Alien Muslim Importation: I Am A Torn Man
by Joseph Franks
From a Conservative Point of View:
What is the primary job of the state? From my point of view, our government exists to uphold the Constitution, protect personal freedoms, maintain the public infrastructure, and provide a more than adequate defense. Yes, my government is to be limited in its responsibility and power. Consequently, there are many things my limited government ought not be involved in. It ought not to educate my children. It is not the institution charged with the duty to feed and clothe the poor. My limited government is not responsible to deliver sex education, condemns, or the day-after pill to my children. It is also not responsible to redistribute my personal wealth and replant dangerous people in my neighborhood. Therefore, from a conservative political point of view, it is understandable how I might not be interested, at all, in bringing a group of potentially dangerous terrorists across the sea to infiltrate the land that I love.
From a Charitable Point of View:
It is also understandable that I, someone touched by the compassion of Jesus Christ, might long to show charity to the many needy families suffering on the other side of the pond. Would I not desire the same if it was my precious family struggling to exist? So while I, the conservative American citizen, might not be interested in my government bringing exiles here, and while I might not be interested in seeing my government send funds- it really does not have- to thuggish governments they cannot manage, it does make sense that charitable individuals, like me, might choose to redistribute my own funds. Perhaps I ought to send money to one of the better vetted ministries already at work in the Middle East.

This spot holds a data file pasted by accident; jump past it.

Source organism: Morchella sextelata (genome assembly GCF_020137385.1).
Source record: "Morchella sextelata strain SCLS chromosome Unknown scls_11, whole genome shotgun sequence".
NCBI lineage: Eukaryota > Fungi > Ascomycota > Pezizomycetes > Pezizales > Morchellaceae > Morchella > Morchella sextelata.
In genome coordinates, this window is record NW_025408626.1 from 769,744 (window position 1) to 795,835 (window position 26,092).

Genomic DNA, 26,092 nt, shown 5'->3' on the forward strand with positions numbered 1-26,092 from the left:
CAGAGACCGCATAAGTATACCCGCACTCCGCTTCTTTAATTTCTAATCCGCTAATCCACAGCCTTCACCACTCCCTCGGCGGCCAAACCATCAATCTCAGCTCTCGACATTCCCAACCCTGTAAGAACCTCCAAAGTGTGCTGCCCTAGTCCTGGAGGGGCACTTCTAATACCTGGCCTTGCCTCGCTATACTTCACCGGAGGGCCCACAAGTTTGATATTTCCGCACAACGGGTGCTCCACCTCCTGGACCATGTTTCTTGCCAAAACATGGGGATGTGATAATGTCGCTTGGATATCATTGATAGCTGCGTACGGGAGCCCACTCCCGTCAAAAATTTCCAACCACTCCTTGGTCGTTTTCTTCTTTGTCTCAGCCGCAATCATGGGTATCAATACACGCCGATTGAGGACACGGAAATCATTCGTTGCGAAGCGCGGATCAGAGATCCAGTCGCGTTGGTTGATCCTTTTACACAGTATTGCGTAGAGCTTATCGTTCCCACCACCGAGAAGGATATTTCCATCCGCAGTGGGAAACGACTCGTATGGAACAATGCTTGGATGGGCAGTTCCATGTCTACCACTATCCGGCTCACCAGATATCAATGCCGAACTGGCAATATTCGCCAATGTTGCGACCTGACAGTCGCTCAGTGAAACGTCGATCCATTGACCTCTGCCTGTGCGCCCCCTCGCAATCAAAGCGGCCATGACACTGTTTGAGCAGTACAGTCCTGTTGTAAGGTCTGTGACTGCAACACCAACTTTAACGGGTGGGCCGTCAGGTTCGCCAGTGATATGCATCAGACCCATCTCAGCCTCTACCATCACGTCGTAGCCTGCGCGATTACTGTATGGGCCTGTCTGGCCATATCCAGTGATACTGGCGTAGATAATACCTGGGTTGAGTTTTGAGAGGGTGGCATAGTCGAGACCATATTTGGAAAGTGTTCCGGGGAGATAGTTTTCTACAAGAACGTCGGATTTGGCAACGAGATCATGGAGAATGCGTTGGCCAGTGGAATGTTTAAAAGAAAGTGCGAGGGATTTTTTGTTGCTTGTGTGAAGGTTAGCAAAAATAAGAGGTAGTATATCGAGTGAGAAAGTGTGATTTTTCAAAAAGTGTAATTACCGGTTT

That being said, what am I to do now as Uncle Sam, or Uncle Barak, chooses to redistribute my money and use it to import and replant Muslim individuals in my backyard? Scripture is not silent on this matter.
From a Christian Point of View:
In Exodus, godly citizens were to teach aliens about the one true God. They were to insist that their business dealings were curtailed on the Sabbath. The hope was that these imported aliens might come to worship the one true God alongside them. Diligent believers were to assist aliens by teaching them the truth and hoping to convert them from their false religion. This would then be followed by circumcision, baptism, and bringing them into the assembly as converts. Yes, the ultimate goal was that these foreign aliens might worship with them on the Seventh Day until they worshiped with them in paradise. Perhaps it would be good for me to see the imported Muslim aliens as Ruth or Naaman.
In Jeremiah, godly citizens were to treat aliens with justice; they were also to expect that justice was honored and practiced by the aliens in their midst.Oppression was not to be tolerated by either God’s people or the foreign alien within the gates. Similarly, Christians are to be just and equitable in the treatment of outsiders, and at the same time they are to expect their imported guests to submit to the laws of the land. Swift justice is to be shown to anyone — host or guest — who dismisses the law of the land. I must be fair and equitable to them. I must demand my government uphold their rights as our guests. I must elect officials who will lower the boom if and when the law of this land is spurned by our invited Muslim guests.